Is Travel Planning Irrelevant in the App World?
- Dec, 01, 2016
London-based Transport Planner, Mark Welch, gives The Rail Innovation Group his view on how Travel Planning policy hasn’t kept pace with digital products available to new homeowners.
What ever happened to Travel Planning, and do we need to care?
Post by Mark Welch, Transport Planner
Time was when discourse in the industry was heavily focused on the need to make people intelligent consumers when it comes to transport. That discourse does still exist but the chorus has waned. The argument went that the reason people were so devoted to car use was because they did not know how easy and convenient the alternatives were. The answer it was felt, and that is still applied in many places, is to hand them a big pack of paper leaflets, brochures, some promos for first few trips on transport and maybe the contact number for their designated travel planning expert. An attempt to move people closer to the level of making purchasing decisions on travel based on more perfect (complete) information. But this approach overlooked when that information is required and whether the consumer is confident enough to take a leap from what are often entrenched travel habit.
I had a look at the travel pack approved by my local council for a recent major house builder’s scheme of circa 70 homes. This is in a town with chronic highways congestion and fierce opposition to new house building. Sure enough residents get four local maps covering buses, rail, amenities and cycling and a picture of some cars and a caption stating that car clubs generally exist in the world but with no evidence actual provision appears to be made on the development site in question. Nice to know stuff but someone will be far more willing to try the bus if they can check online that it is actually going to arrive on time at the end of their road.
It is clear that our industry can do better than this by focusing in the right areas. The Travel Planning theme was most prevalent pre 2008 crash. Then, with crash and no cash and continued austerity for many local and public transport authorities, the discourse has quietened. But there was a second, perhaps more important factor at play that our industry is starting to embrace – the Smartphone.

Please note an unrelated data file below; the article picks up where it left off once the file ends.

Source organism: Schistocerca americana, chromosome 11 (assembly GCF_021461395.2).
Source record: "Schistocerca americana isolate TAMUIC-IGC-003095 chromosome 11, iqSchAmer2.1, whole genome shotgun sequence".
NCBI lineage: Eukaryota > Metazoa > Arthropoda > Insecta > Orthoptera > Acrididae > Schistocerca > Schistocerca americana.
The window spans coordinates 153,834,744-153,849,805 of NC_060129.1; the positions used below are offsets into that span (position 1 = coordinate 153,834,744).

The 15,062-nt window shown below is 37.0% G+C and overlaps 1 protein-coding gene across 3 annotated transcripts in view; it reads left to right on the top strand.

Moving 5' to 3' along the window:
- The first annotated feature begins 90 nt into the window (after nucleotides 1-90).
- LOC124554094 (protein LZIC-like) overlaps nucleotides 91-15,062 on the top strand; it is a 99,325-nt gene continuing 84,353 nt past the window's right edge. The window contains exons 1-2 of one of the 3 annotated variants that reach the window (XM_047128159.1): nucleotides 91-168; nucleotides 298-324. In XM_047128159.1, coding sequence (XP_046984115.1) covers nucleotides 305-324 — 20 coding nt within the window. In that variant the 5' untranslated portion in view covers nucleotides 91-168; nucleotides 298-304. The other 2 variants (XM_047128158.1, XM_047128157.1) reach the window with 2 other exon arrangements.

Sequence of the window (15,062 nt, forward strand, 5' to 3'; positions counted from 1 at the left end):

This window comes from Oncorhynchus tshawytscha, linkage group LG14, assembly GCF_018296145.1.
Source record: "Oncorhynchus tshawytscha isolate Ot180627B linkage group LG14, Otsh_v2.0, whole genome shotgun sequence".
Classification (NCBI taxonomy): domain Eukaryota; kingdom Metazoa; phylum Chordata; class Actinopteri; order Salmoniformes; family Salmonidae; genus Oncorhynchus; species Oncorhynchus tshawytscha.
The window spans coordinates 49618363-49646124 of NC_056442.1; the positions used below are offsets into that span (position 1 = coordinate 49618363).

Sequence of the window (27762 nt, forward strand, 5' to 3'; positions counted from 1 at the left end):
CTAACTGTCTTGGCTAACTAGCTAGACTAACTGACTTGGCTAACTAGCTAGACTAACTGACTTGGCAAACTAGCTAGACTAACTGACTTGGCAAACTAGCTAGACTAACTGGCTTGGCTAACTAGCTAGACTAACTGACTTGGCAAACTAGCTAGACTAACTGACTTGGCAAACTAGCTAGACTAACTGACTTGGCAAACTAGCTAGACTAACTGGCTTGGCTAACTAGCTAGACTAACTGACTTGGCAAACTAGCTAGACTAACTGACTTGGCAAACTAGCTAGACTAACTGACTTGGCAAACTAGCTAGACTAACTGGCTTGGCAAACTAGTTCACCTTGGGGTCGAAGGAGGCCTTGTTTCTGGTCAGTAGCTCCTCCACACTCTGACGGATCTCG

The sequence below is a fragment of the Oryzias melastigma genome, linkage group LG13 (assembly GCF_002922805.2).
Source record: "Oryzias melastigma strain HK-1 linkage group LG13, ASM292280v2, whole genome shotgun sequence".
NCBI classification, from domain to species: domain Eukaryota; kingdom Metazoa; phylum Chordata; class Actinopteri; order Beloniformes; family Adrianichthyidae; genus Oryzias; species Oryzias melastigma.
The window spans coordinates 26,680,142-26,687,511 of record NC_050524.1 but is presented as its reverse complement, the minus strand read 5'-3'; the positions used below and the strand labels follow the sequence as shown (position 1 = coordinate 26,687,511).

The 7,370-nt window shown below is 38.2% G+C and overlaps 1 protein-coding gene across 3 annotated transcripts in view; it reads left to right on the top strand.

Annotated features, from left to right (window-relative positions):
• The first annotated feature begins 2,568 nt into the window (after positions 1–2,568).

Smart Consumers of Travel Planning
Whilst the shortage of cash lead to cuts in travel planning, arguably it was the smartphone that made this sustainable – particularly in the large cities where transport operations have had higher levels of investment. The creation of one touch apps to get the information you need about the bus arrival time or train travel can lead to a trumping of the paper pack. This is particularly so for new home buyers, for whom it is the last bit of paperwork you want to be reading when unpacking and by the time you had unpacked it was probably thrown out with the boxes or hidden under a wardrobe. The speed at which the focus has dropped added to more so by the fact that new home buyers are often younger and therefore amongst the early adopters and early majority for new tech.
The smartphone and the increase in digital control systems for transport networks means there is increasingly an established bank of data used primarily for command and control that offers data yearning for smartphone app developers to utilise for consumers.
Looking ahead, it seems unlikely and perhaps desirable that the move away from a discourse about how to help people plan their travel by committing funds to human resources continues. Not least because outside the largest cities in England, the worthwhileness of the information that can be made available is lower and less persuasive for getting people out of car and onto public and active modes of transport.
The reality is there is a much more effective outcome to be had investing in digital command and control systems for networks and the opening up of the data for use by the digital economy. Perhaps ditching the planning obligation for travel plans and directing resources towards investing in digital systems is the best way forward now, especially with autonomous vehicles on the horizon? This approach will help cater for the fact that in the digital economy, we do not need to tell people how to travel – they just want to be able to tell for themselves.
Mark Welch TPP is a Transport Planner in London. Having experience of transit-orientated development whilst working at Docklands Light Railway and London Underground.